If you are the operator of a vintage computer, probably the only one of its type remaining in service, probably the worst thing you can hear is a loud pop followed by your machine abruptly powering down. That’s what happened to the Elliott 803B in the UK’s National Museum Of Computing, and its maintainer [Peter Onion] has written an account of his getting it back online.
The Elliott is a large machine from the early 1960s, and because mains supplies in those days could be unreliable it has a rudimentary UPS to keep it going during a brownout. A hefty Ni-Cd battery is permanently hooked up to a charger that also serves as the power supply for the machine, ensuring that it can continue to operate for a short while as the voltage drops. A spate of fuses had blown in this power supply, so we’re taken through the process of fault-finding. Eventually the failure is found in a rectifier diode, the closest modern equivalent is substituted, and after testing the machine comes back to life.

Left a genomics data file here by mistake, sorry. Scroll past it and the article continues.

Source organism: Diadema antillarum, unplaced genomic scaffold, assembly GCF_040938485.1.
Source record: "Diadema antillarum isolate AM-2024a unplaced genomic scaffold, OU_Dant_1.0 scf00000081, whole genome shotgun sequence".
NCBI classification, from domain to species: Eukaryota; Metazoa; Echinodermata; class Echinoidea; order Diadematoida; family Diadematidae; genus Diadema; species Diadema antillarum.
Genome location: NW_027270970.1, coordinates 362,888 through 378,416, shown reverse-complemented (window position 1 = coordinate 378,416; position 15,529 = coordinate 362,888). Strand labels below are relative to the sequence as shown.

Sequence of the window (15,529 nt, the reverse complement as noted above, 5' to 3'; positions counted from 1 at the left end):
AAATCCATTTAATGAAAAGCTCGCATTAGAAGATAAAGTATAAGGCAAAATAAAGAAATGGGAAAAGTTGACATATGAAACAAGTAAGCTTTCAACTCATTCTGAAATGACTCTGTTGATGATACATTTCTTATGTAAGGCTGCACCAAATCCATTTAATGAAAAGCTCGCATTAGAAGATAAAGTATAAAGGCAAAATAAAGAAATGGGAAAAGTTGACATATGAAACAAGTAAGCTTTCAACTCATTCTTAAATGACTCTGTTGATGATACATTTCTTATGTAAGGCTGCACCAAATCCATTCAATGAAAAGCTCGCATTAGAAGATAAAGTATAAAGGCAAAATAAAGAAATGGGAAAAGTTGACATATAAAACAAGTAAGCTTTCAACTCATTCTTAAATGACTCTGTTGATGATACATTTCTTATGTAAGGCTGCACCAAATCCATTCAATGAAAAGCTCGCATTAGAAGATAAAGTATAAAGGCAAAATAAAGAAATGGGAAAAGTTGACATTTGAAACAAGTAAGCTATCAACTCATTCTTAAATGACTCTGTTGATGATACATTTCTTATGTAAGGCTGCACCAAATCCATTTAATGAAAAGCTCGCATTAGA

We’re used to reading these stories from the other side of the Atlantic, so we welcome TNMOC saying that this is the first of a series of technical posts on their work. We visited the museum back in 2016, and also featured its famous recreated Colossus.